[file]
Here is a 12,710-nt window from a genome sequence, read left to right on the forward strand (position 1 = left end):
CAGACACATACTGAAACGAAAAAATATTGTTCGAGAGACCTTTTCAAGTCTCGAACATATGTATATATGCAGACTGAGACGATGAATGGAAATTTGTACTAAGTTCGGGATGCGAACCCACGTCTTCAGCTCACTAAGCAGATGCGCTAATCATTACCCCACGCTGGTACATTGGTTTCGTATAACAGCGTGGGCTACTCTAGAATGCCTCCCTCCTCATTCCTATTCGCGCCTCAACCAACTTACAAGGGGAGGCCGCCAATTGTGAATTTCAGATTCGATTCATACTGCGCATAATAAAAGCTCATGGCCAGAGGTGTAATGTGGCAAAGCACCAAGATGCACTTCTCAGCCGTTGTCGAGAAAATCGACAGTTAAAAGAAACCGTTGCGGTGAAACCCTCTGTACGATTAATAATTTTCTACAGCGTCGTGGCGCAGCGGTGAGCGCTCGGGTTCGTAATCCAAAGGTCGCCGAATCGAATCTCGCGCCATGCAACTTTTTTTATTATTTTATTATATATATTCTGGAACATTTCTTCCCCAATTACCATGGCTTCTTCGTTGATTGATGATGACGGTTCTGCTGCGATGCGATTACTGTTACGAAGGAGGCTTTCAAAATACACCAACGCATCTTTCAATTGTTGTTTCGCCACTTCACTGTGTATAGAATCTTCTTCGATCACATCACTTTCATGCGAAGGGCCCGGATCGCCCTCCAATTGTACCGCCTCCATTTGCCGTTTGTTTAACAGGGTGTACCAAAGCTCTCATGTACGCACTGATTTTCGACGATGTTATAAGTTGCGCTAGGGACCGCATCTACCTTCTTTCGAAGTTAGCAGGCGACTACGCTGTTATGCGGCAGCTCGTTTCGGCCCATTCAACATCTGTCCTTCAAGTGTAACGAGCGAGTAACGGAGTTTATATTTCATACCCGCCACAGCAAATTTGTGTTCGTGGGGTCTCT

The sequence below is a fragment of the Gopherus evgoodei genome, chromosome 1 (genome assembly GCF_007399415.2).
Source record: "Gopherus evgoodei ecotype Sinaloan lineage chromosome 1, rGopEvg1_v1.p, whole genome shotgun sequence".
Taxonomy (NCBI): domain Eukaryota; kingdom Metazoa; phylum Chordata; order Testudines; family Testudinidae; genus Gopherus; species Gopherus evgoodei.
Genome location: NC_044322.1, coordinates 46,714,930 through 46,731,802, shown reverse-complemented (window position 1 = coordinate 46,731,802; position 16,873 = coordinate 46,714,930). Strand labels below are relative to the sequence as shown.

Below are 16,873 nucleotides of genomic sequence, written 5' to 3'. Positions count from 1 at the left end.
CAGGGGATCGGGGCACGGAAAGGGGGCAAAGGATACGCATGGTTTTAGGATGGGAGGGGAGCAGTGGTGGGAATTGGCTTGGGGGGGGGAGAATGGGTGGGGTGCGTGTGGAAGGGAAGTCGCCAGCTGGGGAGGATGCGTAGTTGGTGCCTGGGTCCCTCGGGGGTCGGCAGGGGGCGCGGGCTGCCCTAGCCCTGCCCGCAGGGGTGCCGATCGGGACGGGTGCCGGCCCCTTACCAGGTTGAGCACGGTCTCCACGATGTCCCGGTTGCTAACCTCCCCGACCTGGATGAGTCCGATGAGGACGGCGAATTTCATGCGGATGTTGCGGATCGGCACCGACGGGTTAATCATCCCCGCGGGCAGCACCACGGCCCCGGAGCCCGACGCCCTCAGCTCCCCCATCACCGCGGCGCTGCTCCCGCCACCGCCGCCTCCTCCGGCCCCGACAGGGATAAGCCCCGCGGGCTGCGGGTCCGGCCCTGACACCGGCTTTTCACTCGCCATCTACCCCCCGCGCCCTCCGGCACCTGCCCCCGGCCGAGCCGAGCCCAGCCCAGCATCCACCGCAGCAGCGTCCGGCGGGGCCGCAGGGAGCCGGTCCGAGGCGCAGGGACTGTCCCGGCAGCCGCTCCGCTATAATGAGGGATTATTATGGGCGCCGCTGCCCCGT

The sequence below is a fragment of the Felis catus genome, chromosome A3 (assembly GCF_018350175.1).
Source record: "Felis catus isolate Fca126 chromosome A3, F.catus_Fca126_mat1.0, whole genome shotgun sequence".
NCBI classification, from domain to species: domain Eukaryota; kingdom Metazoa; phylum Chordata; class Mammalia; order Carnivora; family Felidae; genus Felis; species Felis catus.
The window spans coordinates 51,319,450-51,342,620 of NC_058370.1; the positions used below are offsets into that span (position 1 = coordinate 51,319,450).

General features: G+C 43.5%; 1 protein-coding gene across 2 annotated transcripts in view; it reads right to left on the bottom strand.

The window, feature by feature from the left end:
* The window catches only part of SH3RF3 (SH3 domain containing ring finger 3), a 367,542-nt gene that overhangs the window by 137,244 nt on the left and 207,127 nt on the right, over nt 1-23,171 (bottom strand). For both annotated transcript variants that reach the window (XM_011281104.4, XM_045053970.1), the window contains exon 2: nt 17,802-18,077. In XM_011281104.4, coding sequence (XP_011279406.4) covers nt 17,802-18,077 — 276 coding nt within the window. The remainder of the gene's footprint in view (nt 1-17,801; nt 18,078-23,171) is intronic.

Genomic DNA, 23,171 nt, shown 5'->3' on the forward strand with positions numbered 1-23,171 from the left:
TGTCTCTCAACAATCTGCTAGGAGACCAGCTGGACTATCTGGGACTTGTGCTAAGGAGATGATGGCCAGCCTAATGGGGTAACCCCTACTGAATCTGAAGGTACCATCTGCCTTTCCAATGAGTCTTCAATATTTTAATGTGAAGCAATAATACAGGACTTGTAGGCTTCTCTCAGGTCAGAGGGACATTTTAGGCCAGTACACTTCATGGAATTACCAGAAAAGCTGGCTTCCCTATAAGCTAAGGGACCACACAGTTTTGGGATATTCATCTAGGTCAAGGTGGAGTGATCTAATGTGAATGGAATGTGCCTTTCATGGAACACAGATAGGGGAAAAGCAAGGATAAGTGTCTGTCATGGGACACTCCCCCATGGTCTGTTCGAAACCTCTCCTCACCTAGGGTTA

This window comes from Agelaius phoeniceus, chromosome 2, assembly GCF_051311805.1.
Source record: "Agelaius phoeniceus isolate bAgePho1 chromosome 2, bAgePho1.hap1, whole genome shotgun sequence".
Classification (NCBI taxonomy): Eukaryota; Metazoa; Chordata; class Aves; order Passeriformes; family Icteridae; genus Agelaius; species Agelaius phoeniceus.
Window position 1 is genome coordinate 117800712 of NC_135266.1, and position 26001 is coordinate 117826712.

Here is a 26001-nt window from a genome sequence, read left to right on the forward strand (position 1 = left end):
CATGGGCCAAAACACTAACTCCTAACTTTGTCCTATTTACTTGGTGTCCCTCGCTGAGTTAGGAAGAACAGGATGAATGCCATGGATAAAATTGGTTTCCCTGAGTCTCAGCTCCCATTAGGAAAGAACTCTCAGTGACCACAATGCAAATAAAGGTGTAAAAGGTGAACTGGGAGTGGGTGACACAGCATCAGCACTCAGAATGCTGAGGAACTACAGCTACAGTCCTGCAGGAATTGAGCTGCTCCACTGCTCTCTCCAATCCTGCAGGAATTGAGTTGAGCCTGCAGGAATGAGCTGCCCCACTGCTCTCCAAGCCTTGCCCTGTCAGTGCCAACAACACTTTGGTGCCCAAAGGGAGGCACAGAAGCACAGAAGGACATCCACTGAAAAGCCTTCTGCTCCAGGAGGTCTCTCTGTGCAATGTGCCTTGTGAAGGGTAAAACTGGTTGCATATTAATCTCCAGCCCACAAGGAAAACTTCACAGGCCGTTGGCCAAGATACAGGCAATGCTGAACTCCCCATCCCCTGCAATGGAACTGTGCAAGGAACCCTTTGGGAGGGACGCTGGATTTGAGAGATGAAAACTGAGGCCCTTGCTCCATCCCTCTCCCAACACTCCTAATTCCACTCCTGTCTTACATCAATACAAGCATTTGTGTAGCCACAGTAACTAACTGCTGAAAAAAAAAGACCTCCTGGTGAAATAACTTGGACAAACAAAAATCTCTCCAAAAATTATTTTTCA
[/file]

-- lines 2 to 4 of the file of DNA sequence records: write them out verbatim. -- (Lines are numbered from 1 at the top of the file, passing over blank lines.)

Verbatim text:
CAGACACATACTGAAACGAAAAAATATTGTTCGAGAGACCTTTTCAAGTCTCGAACATATGTATATATGCAGACTGAGACGATGAATGGAAATTTGTACTAAGTTCGGGATGCGAACCCACGTCTTCAGCTCACTAAGCAGATGCGCTAATCATTACCCCACGCTGGTACATTGGTTTCGTATAACAGCGTGGGCTACTCTAGAATGCCTCCCTCCTCATTCCTATTCGCGCCTCAACCAACTTACAAGGGGAGGCCGCCAATTGTGAATTTCAGATTCGATTCATACTGCGCATAATAAAAGCTCATGGCCAGAGGTGTAATGTGGCAAAGCACCAAGATGCACTTCTCAGCCGTTGTCGAGAAAATCGACAGTTAAAAGAAACCGTTGCGGTGAAACCCTCTGTACGATTAATAATTTTCTACAGCGTCGTGGCGCAGCGGTGAGCGCTCGGGTTCGTAATCCAAAGGTCGCCGAATCGAATCTCGCGCCATGCAACTTTTTTTATTATTTTATTATATATATTCTGGAACATTTCTTCCCCAATTACCATGGCTTCTTCGTTGATTGATGATGACGGTTCTGCTGCGATGCGATTACTGTTACGAAGGAGGCTTTCAAAATACACCAACGCATCTTTCAATTGTTGTTTCGCCACTTCACTGTGTATAGAATCTTCTTCGATCACATCACTTTCATGCGAAGGGCCCGGATCGCCCTCCAATTGTACCGCCTCCATTTGCCGTTTGTTTAACAGGGTGTACCAAAGCTCTCATGTACGCACTGATTTTCGACGATGTTATAAGTTGCGCTAGGGACCGCATCTACCTTCTTTCGAAGTTAGCAGGCGACTACGCTGTTATGCGGCAGCTCGTTTCGGCCCATTCAACATCTGTCCTTCAAGTGTAACGAGCGAGTAACGGAGTTTATATTTCATACCCGCCACAGCAAATTTGTGTTCGTGGGGTCTCT

The sequence below is a fragment of the Gopherus evgoodei genome, chromosome 1 (genome assembly GCF_007399415.2).
Source record: "Gopherus evgoodei ecotype Sinaloan lineage chromosome 1, rGopEvg1_v1.p, whole genome shotgun sequence".